The brain still has a lot to learn about itself. Scientists at the Virginia Tech Carilion Research Institute have made a key finding of the striking differences in how the brain's cells can change through experience. Their results were published online on February 3, 2016 in the open-access journal PLOS ONE. The article is titled “Role of GABAA-Mediated Inhibition and Functional Assortment of Synapses onto Individual Layer 4 Neurons in Regulating Plasticity Expression in Visual Cortex.” “Neurons can undergo long-term changes in response to experience such as learning, emotions, or other activity," said Michael Friedlander, Ph.D., Executive Director of the Virginia Tech Carilion Research Institute. Dr. Friedlander co-authored the paper with his former graduate student and postdoctoral fellow, Dr. Ignacio Saez. "Neuroscientists have focused much of their attention on understanding the neuroplasticity of the connections between nerve cells called synapses," Dr. Friedlander said. Synapses, the specialized connections between neurons, work by translating an electrical signal from one neuron into a chemical signal to modify the receiving neuron. The chemical signal triggers an electrical signal in the receiving neuron, and the process continues. Synapses may become stronger or weaker by changing efficiency of the chemical communication process in response to repeated bouts of co-activation of the two interconnected neurons. This process, called synaptic plasticity, can cause changes that persist beyond the co-activation period for mere minutes through a lifetime. Outside experience can be internalized as a physical reorganization of the brain's synaptic communication process.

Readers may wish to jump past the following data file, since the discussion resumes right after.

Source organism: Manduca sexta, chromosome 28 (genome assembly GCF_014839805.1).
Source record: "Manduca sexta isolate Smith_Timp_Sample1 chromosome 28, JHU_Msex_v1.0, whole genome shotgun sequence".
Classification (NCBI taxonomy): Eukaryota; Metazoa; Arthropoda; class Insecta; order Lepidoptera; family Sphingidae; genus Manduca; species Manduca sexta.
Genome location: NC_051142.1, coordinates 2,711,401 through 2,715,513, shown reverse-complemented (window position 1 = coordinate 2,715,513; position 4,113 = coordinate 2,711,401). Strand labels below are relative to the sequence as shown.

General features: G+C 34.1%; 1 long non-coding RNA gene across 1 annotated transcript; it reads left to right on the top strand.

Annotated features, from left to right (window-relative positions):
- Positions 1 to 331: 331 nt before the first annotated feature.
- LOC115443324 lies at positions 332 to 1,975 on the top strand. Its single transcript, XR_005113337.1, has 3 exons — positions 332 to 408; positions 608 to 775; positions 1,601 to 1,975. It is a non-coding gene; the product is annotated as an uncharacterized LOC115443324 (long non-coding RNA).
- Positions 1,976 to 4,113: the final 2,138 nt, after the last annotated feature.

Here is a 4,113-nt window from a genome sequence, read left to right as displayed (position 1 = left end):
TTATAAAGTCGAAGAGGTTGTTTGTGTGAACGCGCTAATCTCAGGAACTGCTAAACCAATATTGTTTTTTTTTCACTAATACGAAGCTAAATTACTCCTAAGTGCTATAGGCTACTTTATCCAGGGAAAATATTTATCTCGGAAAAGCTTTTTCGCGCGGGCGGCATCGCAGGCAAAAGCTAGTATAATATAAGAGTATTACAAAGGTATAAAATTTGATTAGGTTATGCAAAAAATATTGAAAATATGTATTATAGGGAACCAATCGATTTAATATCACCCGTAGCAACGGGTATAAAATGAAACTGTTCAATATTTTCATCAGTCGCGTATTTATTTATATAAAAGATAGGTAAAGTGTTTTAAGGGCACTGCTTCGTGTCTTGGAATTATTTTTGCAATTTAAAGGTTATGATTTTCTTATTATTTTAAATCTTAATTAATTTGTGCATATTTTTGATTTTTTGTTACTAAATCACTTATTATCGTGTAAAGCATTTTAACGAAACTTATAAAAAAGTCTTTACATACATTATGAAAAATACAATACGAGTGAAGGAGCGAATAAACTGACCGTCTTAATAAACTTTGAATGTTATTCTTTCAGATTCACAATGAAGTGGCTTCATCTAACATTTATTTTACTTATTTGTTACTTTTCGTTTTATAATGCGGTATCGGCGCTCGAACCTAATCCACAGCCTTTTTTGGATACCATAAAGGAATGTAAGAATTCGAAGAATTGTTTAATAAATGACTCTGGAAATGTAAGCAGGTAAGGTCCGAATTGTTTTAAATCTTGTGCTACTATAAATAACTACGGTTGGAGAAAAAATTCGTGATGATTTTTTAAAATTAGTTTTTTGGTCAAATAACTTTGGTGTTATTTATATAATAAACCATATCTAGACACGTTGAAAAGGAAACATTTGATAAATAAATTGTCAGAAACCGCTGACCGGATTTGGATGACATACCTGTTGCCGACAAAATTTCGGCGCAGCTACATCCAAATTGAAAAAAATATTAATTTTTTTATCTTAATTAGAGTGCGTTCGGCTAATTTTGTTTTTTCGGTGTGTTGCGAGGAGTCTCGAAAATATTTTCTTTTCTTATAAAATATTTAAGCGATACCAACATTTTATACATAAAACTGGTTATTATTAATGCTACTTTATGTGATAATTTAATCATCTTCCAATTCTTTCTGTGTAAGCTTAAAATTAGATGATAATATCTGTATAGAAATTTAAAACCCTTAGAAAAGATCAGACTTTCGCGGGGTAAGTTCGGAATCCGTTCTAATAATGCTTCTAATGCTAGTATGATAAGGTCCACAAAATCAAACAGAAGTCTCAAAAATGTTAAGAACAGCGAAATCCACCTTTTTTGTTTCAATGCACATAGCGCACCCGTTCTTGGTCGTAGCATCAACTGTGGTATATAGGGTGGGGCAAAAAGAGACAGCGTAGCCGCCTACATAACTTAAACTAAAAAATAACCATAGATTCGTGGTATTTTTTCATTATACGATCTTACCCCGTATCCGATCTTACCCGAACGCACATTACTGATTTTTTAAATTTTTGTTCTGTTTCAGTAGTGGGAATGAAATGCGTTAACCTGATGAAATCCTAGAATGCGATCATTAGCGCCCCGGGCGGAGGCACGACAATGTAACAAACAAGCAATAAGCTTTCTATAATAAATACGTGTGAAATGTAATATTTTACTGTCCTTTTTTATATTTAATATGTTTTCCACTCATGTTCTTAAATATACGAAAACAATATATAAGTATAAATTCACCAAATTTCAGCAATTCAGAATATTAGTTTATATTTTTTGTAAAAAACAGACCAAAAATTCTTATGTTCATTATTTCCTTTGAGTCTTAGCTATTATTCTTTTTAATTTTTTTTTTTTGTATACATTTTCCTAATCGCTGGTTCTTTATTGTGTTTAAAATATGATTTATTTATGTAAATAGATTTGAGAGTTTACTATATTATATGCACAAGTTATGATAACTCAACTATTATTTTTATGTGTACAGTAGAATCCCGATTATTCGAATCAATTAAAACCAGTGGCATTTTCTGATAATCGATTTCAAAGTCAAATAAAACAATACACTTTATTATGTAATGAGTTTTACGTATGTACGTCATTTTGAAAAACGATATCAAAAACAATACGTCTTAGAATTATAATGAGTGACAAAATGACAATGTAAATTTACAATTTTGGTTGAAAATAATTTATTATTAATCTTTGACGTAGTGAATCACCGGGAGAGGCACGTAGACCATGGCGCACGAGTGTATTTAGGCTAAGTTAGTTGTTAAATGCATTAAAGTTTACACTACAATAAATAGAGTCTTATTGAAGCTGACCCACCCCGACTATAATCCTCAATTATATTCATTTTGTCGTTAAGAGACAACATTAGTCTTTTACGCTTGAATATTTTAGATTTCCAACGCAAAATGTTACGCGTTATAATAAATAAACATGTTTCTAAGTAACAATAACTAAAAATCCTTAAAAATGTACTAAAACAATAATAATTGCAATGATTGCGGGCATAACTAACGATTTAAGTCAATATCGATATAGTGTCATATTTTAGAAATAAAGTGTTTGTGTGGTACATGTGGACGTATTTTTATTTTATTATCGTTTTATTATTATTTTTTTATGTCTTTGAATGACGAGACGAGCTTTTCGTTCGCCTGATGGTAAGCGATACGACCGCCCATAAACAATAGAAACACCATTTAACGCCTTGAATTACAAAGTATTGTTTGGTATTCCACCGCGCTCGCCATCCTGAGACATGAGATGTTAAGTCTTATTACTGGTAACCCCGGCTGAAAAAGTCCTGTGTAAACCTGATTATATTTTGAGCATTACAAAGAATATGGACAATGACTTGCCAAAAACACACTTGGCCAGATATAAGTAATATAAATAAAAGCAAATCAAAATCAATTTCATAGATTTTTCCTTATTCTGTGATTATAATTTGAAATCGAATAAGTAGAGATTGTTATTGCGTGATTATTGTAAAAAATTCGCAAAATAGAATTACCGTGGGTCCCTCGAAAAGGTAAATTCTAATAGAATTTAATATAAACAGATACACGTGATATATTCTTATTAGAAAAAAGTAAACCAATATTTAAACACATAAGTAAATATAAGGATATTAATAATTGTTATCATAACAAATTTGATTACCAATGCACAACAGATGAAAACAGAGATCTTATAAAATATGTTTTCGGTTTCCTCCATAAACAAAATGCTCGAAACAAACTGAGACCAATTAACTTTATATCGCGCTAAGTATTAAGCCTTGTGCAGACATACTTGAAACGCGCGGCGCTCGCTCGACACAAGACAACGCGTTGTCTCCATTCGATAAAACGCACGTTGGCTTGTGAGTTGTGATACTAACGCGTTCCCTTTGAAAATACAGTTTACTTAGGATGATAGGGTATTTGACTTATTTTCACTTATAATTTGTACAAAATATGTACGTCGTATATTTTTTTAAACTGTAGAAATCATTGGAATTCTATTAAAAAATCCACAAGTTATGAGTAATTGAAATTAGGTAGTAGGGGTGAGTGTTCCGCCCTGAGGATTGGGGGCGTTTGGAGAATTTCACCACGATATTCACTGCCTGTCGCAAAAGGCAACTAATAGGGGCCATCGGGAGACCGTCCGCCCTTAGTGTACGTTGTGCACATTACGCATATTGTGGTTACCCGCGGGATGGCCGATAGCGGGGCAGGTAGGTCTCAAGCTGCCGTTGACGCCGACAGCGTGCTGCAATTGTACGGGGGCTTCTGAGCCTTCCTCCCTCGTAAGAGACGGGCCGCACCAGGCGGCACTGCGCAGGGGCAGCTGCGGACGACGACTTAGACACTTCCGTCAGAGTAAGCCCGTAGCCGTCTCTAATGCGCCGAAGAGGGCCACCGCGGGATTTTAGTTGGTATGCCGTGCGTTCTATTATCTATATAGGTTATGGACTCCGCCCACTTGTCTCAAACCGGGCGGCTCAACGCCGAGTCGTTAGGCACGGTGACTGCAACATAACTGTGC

Head and neck cancers include a heterogeneous group of tumors located in the oral cavity, pharynx, and larynx. Despite therapeutic progress, the survival rate of patients with this pathology has hardly improved in the last decade. Many researchers are focusing on understanding the molecular biology of these tumors to improve their prognosis and treatment. “One problem is the stratification of patients, which in many cases is limited to a clinical classification, not a molecular one,” argue Dr. Susana Llanos and Dr. Juana M. García-Pedrero, authors of the study from the Tumor Suppression Group of the Spanish National Cancer Research Centre (CNIO) and from the Central University Hospital of Asturias (HUCA), respectively. These researchers have analyzed more than 270 biopsies of patients with head and neck cancers, and have found that about half of them show high levels of the p21 protein, as well as mTOR activation. This research project, directed by Dr. Manuel Serrano, Head of the Tumor Suppression Group and Director of the CNIO's Molecular Oncology Program, has found that the presence of p21 is closely linked to the activity of mTOR and that both markers predict a less aggressive evolution of the disease. In the future, patient classification based on these markers could allow physicians to choose the best therapeutic option for each group. The conclusions were published online on February 2, 2016 in an open-access article in Nature Communications. The article is titled “Stabilization of p21 by mTORC1/4E-BP1 Predicts Clinical Outcome of Head and Neck Cancers.” The researchers have also unraveled the molecular mechanism by which p21 levels are linked to the activity of mTOR. In particular, when the mTOR protein is inactive, it dictates the degradation of p21, and, conversely, when mTOR is active, p21 becomes stable.